Using a crypto lending app to bring financial services to excluded groups in Africa – Bitcoin News interview
In much of Africa, many people still do not have access to basic financial services for many reasons. One of the reasons is that financial institutions have set standards or thresholds that prevent even low-income people from opening a bank account.
Access to soft loans or other forms of finance is even more difficult as punitive interest rates applied ensure that SMEs, farmers and other groups do not even consider borrowing from banks.
The fact that this has been going on for many years is a clear indication that the mainstream banking system has let these groups down. This particular failure is another example of the need for an alternative financial system. It also explains why more and more emerging fintech start-ups are now trying to solve this problem. One of these start-ups is Koinwa, a crypto borrowing platform.
Bitcoin.com News recently discussed resolving the issue with startup CEO Disu Hakeem to understand how the app is helping financially excluded groups in Africa.
Bitcoin.com News (BCN): When was the app launched?
Disu Hakeem (DH): The platform was launched in 2019 but the mobile application was released in May 2020.
BCN: How has the response been so far?
DH: The reception has been overwhelming as people want to find out what it’s like to own bitcoin. Additionally, we’ve made it possible to purchase bitcoin as low as $ 2 on the Koinwa app.
BCN: You say you created an app that allows Nigerians to borrow bitcoin, but the Central Bank of Nigeria has imposed restrictions that have essentially kicked crypto players out of the banking ecosystem. How then will borrowers switch from crypto to fiat when there is this directive?
Disu Hakeem (DH): The Koinwa app is not intended only for Nigerians, it is primarily designed for Africans and can be accessed from anywhere in the world. So, anyone from any part of Africa can access the Koinwa app as we are also a limited liability company registered in the USA.
We also have a peer-to-peer (P2P) escrow based bitcoin trading service on the platform, where you can exchange bitcoin for local currency and vice versa. This also allows you to be your own bank and control the price of bitcoin.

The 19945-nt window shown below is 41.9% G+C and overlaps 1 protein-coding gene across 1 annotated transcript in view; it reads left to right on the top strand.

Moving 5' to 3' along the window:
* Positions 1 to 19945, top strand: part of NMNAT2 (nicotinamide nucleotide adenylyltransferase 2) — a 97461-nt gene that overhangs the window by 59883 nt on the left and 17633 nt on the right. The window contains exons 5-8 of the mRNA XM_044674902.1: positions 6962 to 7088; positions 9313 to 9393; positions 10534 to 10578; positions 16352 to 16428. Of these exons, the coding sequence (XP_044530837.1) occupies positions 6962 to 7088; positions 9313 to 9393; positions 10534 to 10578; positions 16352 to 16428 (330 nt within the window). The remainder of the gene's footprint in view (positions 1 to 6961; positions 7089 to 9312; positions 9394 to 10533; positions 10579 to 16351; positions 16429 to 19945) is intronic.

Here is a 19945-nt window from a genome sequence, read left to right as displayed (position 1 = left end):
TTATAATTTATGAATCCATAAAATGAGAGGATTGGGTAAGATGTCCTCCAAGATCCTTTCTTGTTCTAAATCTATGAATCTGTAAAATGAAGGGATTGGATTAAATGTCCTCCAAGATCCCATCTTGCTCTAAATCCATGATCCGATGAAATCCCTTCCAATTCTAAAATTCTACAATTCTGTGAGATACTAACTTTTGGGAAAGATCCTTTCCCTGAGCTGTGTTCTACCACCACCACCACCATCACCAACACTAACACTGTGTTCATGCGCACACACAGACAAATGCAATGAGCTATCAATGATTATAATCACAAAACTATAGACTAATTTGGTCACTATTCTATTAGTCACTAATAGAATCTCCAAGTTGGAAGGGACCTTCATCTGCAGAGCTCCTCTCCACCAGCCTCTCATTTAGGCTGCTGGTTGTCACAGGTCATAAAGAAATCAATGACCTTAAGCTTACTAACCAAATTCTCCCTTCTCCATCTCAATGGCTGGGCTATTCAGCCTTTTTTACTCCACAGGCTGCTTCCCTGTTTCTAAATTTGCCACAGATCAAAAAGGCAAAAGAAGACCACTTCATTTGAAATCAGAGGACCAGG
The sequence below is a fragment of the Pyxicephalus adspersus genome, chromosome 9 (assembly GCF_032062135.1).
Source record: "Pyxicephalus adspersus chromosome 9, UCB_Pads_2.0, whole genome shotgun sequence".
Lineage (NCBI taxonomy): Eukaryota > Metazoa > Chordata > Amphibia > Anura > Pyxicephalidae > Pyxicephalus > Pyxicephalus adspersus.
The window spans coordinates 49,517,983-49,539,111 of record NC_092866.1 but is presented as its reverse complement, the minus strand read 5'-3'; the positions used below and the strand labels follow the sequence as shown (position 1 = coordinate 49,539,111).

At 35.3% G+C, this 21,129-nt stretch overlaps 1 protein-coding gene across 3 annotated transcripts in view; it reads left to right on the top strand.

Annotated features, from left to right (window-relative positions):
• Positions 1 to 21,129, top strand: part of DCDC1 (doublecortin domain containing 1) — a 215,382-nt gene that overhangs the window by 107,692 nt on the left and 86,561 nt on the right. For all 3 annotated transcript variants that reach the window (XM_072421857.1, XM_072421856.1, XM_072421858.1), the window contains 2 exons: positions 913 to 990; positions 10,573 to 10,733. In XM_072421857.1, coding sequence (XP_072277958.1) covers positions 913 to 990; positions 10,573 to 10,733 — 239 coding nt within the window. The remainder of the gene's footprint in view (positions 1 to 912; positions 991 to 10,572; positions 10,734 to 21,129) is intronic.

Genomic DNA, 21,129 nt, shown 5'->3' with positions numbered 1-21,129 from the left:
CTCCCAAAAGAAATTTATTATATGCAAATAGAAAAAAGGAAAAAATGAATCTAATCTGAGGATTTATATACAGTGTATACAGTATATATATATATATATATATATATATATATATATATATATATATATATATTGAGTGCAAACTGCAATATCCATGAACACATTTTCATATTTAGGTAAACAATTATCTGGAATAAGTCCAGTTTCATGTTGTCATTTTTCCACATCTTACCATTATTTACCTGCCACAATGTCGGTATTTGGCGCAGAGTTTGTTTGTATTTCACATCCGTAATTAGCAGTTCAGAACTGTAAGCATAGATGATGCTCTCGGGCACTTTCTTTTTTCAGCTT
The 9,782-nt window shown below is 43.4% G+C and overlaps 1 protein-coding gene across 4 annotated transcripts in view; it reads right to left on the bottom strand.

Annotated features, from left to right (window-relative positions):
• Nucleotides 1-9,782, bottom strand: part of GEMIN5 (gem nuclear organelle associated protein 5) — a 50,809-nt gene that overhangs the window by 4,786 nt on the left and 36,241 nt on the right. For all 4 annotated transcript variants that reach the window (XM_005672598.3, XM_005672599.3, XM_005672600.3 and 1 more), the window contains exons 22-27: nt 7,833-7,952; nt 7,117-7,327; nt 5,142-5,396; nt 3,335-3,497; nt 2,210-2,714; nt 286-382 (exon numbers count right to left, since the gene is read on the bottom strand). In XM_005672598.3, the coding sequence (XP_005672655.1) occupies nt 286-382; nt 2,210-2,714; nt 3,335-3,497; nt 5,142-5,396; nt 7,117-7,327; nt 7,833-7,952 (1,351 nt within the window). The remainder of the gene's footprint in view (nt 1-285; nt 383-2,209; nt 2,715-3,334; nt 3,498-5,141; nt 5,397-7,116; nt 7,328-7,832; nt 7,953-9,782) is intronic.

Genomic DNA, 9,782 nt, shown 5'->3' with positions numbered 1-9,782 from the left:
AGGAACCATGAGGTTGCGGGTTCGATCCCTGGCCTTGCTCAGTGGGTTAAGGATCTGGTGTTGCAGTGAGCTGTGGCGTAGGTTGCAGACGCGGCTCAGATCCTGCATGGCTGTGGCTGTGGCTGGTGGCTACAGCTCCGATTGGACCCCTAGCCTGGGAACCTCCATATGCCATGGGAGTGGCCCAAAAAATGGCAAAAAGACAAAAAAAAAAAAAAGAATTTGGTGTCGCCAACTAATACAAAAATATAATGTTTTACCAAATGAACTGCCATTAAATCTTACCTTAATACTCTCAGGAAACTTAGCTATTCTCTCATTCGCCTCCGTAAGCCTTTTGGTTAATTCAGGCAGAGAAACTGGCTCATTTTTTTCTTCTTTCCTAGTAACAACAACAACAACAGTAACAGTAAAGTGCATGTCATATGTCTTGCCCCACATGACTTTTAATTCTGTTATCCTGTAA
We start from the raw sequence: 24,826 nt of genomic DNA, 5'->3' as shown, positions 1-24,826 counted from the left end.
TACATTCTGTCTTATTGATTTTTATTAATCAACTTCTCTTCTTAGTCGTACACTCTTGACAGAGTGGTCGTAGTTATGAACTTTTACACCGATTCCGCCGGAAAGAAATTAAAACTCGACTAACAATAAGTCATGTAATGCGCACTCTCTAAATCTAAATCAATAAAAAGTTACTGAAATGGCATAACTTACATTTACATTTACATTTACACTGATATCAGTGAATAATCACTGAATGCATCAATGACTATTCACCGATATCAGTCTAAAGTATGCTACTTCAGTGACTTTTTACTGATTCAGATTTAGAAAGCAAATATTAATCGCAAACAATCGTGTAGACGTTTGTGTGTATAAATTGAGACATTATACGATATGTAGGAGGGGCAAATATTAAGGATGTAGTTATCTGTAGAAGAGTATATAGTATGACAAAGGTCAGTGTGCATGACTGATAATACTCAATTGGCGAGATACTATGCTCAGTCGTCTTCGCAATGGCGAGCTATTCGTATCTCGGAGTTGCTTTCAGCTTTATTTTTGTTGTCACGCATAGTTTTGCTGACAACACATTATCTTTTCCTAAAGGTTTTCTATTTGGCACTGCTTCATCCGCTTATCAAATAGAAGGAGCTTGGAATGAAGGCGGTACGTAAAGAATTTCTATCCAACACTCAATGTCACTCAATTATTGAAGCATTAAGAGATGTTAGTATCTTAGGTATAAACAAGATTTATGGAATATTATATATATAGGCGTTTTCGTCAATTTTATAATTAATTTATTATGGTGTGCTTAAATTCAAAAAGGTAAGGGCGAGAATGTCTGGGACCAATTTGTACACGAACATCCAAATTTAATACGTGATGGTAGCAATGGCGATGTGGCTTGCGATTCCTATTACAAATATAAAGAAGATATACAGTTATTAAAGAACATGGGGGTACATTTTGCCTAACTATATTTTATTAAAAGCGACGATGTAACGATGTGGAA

Thus, with this application, an individual can decide to sell on our P2P trading solution or preferably to sell to a third party. Alternatively, an individual can use the borrowed cryptocurrency to make payments for goods and services from many companies that now accept bitcoin.
BCN: Who else can use this app?
DH: The platform is primarily designed for Africans to bridge the gap between Africans and the Western world in terms of trade and payment. This app was created with the aim of providing financial services to the unbanked African population.
BCN: Regular banks often ask for collateral before approving a loan. This is done to protect the banks from defaulting customers. How does Koinwa tackle this need for collateral?
DH: The loan scheme is (only a) value added service to our clients as it has been designed to target underserved groups such as SMEs, farmers, market traders, widows, students etc. We do not collect any collateral for any of the loans. app just to make it transparent to everyone, but there are terms and conditions to help undermine the loan collection system.
BCN: You said that crypto loans offer a cheaper alternative to regular bank loans which, as you say, can come with interest rates of up to 25%. However, some might argue that the volatility of crypto assets works against the low interest rate charged. How do you respond to that?
DH: Surely all cryptocurrency enthusiasts are aware of volatility. The Koinwa app was launched after the results of our research revealed that there are likely many people who want to be involved in the cryptocurrency market but do not have the required funding. We now understand these challenges and that is why we have taken care of this by providing a cryptocurrency based lending platform to Koinwa.
Each approved cryptocurrency loan is pegged to the user’s local currency. For example, a user from Kenya can apply for a bitcoin loan of 0.0002, and let’s say this equals 10,000 Kenyan shillings at the time of the loan application.
Therefore, each time the user repays the loan, the user will pay 10,000 Koinwa shillings plus the interest rate which is 10 percent. So this solves the problem of volatility if the cryptocurrency rate rises or falls at the time of loan repayments.
BCN: We are seeing a sort of coordinated crackdown on cryptocurrency exchanges and related businesses. Do you think this will slow down interest in cryptocurrencies?
DH: The crackdown was expected as cryptocurrency has yet to be regulated worldwide and also given the huge market capitalization and acceptance of bitcoin.
But I don’t think this will slow down the pace of cryptocurrency acceptance, as most countries are now considering launching their own digital currencies (CBDCs). For example, China is already piloting its digital currency while Nigeria and Tanzania also plan to launch their own CBDCs.
Either way, countries that don’t embrace cryptocurrency in the 21st century will be left behind. Additionally, I have a feeling that in 2022/2023 there will be conflict between governments and the crypto community when bitcoin becomes mainstream beyond our imagination.
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